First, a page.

The curious career of Steven Müller: How a footballer became an Olympic sprinter | hessenschau.de

Steven Müller was a football player and got into athletics only by chance. Now the Friedberger starts over 200 meters at Olympia. A curious story about torn shirts and the university cafeteria.

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to the video Steven Müller: From football to athletics – and now to the Olympics

Steven Müller

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Steven Müller first packed two things in his suitcase for Tokyo on Sunday: his spikes and his beloved necklace as a talisman. On Monday evening he will fly to Japan for his first Olympic Games. In a preparatory camp in Myasaki, he will acclimatise to the conditions in Japan before things get serious on August 3: At 11:00 a.m. local time, Müller from the LG OVAG Friedberg-Fauerbach starts the 200-meter run competition. He took one of the strangest paths among the Olympic participants, because Müller was actually a football player.

He played as a wide receiver or kick-off returner for the Paderborn Dolphins in the third division. And so well that first division clubs from Marburg, Bielefeld and Remscheid tried to get him. Müller wanted to take the next step in 2013, but he wanted to improve his speed – for football mind you. A friend from the team recommended that he contact the athletics trainer Otmar Velte.

His trainer remembers: “Oh god, what kind of one is that?”

He remembers the first meeting with a smile: “There comes a young man like this, a torn off T-shirt, such wide pants … I thought: For God’s sake, what kind of person is that?” Müller still knows that he was able to convince the coach with his times over 100 meters without a big warm-up program. “The trainer thought: If you can get it out of the cold pants and with such poor technique, you can get even more out of it,” he said in an interview with hr-Sport. At the same time, he wasn’t quite sure whether he should really switch to athletics.

“The decision was made around 2014. There was a change in my football team, a lot of friends left. In athletics I had the opportunity to start internationally.” In his early runs, he narrowly missed the finals and was encouraged: “That scratched my ego.” He wanted to continue – and had to change a few things to do this: his diet, training and his work.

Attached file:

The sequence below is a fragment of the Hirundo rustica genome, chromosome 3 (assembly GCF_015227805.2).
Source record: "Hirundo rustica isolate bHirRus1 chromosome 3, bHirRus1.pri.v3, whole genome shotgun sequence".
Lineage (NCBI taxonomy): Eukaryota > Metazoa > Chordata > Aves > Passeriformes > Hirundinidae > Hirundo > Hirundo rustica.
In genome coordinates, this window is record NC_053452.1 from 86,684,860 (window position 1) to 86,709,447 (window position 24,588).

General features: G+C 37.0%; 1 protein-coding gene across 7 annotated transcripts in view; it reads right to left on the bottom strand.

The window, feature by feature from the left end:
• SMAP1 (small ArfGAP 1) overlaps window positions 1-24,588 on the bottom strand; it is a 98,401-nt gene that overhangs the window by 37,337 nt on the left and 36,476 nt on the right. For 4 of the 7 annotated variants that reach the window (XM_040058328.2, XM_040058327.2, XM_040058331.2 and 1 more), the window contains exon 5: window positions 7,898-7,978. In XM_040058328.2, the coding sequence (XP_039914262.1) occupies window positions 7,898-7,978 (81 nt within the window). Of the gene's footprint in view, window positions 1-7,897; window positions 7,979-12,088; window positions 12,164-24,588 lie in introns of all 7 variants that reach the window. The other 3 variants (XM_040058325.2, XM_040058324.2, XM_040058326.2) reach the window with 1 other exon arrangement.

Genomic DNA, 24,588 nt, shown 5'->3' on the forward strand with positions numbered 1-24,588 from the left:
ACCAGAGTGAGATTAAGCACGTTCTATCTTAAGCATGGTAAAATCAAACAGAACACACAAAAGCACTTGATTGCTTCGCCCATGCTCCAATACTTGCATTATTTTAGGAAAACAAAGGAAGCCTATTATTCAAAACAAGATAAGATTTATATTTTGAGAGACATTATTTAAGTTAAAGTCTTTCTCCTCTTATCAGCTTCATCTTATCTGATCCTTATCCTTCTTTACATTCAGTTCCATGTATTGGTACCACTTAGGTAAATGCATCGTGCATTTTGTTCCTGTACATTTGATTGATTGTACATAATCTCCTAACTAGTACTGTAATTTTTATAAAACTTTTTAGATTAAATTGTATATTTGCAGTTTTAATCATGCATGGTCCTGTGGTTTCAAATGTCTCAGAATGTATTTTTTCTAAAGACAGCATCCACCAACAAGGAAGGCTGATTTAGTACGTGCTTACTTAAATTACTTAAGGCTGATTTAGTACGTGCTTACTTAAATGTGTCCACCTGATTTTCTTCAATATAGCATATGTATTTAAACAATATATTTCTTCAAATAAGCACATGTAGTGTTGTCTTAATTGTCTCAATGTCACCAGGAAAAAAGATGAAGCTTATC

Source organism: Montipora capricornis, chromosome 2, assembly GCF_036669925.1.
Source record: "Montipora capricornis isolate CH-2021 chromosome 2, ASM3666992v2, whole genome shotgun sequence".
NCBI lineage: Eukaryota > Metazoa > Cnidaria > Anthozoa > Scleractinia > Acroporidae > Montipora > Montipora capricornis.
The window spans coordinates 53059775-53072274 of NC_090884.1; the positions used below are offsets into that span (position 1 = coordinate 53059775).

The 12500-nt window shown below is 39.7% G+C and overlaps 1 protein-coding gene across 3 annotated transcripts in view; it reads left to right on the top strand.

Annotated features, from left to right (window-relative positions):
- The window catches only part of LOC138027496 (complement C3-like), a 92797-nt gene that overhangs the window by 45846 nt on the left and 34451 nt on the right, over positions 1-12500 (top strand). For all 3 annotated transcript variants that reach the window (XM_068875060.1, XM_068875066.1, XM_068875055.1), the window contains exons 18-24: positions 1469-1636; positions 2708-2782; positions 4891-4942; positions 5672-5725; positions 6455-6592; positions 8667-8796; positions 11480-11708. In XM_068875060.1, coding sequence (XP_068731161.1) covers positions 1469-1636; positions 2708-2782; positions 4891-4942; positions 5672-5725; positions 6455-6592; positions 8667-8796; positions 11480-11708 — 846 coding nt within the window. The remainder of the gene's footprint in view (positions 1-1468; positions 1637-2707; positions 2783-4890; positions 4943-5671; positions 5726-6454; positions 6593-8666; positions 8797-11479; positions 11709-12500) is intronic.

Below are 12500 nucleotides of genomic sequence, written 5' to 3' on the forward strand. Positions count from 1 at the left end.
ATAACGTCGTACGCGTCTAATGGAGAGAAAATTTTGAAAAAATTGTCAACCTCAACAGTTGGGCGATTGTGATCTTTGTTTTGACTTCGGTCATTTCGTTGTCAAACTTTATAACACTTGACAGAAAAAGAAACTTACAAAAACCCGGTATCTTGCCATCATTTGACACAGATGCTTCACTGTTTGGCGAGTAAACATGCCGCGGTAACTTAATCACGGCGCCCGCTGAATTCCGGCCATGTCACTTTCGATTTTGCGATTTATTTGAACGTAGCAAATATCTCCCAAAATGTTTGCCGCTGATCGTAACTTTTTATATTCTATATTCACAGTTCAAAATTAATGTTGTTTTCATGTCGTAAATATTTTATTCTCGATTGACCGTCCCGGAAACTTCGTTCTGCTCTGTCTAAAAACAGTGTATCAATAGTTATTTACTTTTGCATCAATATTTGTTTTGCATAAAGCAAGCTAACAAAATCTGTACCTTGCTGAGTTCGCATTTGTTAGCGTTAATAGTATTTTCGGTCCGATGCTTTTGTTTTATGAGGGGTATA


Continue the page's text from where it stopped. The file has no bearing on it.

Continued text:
No more fast food and no more part-time jobs

“In the beginning I was well packed on top of the football because of the football, I had to carry less bulk with me,” he says. In football, the players indulged in fast food and too much carbohydrates. In athletics, Müller had to do without it from then on, also to prevent injuries. In addition, Müller said goodbye to his job at the cash register.

Steven Müller

Steven Müller

He is still studying vocational education in the subjects of sport and metal in Kassel, so he will soon prepare students at the vocational school for jobs such as mechatronics. He worked in the university cafeteria for a long time until his trainer Velte suggested that he give up the part-time job. Müller says of his coach: “With me, he turned a hobby athlete into a professional athlete.” With success: Müller has been German champion several times and is now an Olympic participant.

He learns about the Olympics on the way to training

This year, too, participation was on the brink. “The season didn’t go as we imagined,” says Müller. He had actually already ticked off the Olympic Games until his colleague Aleixo-Platini Menga called him on July 3 and reported on Müller’s nomination. At that time he was in the car on the way to training.

“That was so surprising that we first turned right and I looked at the link on the net.” There the 30-year-old could read in black and white that he had made it onto the list for Tokyo because of the world rankings: “200 m – Steven Müller – LG OVAG Friedberg-Fauerbach”. Before the big day, however, Steven Müller doesn’t put any pressure on himself. “For me, a big dream is coming true. Why should I break this by thinking too much? I just want to enjoy every single moment in Japan.” Moments that he probably would not have dreamed of ten years ago.

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